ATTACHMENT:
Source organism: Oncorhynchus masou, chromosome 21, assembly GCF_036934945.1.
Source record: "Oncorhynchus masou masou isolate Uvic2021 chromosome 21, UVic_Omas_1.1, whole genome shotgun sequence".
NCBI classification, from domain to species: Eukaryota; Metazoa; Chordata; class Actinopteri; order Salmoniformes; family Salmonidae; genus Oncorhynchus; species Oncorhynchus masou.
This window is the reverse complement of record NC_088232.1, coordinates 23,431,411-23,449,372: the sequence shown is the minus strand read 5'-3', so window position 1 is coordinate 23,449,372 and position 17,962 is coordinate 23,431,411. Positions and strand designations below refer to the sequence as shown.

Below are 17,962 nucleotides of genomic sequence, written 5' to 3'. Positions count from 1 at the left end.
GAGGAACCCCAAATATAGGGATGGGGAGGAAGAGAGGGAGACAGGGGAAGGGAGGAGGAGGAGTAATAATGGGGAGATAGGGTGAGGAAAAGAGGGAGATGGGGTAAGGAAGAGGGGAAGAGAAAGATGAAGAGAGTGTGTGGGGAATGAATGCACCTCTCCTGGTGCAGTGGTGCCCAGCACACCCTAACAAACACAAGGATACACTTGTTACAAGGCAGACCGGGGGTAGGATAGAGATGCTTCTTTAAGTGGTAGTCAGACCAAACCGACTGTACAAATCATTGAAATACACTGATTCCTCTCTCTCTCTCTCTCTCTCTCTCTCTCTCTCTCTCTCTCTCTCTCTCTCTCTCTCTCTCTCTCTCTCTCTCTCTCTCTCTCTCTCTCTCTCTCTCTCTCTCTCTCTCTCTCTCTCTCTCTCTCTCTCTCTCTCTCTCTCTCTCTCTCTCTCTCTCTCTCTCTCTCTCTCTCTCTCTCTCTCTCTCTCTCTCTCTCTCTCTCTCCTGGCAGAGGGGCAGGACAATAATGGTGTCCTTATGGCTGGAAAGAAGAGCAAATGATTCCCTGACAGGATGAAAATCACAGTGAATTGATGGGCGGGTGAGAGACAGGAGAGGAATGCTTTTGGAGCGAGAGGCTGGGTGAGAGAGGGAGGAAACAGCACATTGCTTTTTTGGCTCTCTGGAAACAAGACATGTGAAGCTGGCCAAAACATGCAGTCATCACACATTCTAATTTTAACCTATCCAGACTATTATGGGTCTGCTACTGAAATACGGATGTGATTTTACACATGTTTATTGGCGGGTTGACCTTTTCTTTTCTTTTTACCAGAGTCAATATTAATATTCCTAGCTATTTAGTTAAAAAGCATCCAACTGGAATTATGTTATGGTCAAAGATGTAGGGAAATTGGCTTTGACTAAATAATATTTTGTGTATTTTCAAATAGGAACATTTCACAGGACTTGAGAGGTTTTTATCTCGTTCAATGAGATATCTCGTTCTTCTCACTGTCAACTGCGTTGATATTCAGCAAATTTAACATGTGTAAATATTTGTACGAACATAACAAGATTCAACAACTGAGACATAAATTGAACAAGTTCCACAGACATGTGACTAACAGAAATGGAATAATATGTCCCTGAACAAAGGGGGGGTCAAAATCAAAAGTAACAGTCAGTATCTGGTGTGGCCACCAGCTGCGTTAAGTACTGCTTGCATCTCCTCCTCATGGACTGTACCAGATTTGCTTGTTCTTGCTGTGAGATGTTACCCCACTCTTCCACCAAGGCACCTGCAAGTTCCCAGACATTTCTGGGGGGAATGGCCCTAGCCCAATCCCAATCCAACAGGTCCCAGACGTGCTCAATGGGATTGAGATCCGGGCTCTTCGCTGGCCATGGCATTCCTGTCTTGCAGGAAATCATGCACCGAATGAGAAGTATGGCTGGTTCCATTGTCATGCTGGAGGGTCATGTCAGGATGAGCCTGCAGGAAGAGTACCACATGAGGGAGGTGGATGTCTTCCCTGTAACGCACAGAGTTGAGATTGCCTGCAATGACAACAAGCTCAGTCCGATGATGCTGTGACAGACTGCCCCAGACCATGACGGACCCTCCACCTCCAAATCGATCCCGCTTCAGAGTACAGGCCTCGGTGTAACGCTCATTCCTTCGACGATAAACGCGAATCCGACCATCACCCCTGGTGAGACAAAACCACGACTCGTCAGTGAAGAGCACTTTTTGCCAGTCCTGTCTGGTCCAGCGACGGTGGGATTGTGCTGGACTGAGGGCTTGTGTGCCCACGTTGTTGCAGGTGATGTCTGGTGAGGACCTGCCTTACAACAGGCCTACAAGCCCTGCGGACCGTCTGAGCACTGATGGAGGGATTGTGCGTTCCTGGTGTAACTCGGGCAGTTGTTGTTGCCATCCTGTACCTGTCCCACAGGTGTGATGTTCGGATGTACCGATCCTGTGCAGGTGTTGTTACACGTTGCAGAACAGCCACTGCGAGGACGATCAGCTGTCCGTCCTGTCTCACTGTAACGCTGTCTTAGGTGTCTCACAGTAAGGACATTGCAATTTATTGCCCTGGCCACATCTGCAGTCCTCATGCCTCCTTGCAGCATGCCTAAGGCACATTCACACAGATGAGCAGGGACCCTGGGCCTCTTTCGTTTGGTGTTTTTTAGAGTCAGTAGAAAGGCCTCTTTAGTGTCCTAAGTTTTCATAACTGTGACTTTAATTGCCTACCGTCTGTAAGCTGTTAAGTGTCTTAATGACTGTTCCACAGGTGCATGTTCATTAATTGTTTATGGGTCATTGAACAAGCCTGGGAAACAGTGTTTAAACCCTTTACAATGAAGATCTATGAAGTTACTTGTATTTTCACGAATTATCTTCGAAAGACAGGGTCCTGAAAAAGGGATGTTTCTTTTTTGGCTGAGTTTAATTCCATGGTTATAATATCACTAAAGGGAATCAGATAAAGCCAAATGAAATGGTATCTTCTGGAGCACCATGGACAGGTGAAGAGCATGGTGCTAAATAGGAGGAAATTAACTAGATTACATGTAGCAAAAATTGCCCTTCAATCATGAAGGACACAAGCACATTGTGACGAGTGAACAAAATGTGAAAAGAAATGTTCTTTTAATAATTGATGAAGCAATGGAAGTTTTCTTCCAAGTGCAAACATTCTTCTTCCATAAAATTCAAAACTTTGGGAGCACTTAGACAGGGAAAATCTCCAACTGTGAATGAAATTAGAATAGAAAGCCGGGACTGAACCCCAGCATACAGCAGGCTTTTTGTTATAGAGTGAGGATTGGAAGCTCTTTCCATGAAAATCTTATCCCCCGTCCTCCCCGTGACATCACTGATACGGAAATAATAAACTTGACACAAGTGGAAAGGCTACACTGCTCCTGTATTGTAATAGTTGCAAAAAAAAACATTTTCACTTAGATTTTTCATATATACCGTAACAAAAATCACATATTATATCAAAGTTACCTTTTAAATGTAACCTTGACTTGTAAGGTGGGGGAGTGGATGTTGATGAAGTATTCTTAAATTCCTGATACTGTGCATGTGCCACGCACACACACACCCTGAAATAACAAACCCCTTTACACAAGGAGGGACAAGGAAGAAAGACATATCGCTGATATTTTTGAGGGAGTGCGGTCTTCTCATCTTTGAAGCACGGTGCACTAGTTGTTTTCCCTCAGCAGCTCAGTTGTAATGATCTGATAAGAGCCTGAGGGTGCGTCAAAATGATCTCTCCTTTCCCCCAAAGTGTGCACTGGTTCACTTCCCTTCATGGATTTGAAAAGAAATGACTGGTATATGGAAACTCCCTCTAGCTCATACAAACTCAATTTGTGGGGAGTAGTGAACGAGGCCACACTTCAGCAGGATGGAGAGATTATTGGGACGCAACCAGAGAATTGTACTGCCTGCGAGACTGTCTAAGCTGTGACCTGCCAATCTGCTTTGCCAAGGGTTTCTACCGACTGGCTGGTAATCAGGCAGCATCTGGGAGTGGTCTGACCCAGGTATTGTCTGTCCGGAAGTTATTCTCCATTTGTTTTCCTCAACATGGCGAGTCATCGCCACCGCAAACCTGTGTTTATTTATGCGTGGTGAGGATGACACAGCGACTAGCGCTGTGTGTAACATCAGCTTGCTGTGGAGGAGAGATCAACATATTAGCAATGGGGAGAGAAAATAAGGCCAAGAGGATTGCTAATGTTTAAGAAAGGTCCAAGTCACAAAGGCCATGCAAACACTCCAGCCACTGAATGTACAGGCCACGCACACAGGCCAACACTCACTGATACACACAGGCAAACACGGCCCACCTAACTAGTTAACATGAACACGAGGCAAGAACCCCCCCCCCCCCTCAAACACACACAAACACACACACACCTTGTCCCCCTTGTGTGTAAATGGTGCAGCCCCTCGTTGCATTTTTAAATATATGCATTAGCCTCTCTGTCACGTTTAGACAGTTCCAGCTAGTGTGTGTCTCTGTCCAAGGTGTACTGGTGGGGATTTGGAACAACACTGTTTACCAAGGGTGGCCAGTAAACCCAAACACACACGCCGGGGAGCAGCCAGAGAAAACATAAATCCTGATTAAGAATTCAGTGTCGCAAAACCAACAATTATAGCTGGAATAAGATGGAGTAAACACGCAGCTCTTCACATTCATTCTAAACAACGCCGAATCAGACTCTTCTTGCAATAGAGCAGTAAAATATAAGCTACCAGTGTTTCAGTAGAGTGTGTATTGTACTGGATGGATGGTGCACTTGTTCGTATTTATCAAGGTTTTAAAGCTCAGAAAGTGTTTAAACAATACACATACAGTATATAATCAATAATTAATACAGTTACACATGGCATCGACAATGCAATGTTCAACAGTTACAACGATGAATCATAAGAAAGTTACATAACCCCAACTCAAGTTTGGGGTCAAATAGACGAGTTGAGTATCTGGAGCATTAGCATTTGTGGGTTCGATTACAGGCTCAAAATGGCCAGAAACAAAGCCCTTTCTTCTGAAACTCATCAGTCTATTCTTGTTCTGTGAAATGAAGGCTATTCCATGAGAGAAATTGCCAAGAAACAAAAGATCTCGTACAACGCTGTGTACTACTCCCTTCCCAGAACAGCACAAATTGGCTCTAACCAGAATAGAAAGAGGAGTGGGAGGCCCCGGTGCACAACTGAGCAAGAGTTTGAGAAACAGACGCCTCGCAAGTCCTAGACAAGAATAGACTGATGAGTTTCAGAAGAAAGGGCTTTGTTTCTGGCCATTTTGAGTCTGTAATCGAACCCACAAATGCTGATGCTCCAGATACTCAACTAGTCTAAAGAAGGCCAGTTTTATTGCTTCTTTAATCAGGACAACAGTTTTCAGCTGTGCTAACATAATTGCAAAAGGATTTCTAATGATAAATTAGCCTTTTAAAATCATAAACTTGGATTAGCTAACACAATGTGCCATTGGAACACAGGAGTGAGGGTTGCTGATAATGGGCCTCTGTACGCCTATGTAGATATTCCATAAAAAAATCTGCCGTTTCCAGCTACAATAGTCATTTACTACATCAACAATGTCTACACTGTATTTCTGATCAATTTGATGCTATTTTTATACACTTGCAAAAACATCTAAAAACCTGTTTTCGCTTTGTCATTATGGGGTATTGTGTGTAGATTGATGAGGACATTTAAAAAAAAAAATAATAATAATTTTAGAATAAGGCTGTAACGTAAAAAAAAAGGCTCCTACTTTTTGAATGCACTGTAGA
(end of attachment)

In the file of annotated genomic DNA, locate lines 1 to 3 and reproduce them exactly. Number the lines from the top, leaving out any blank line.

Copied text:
Source organism: Oncorhynchus masou, chromosome 21, assembly GCF_036934945.1.
Source record: "Oncorhynchus masou masou isolate Uvic2021 chromosome 21, UVic_Omas_1.1, whole genome shotgun sequence".
NCBI classification, from domain to species: Eukaryota; Metazoa; Chordata; class Actinopteri; order Salmoniformes; family Salmonidae; genus Oncorhynchus; species Oncorhynchus masou.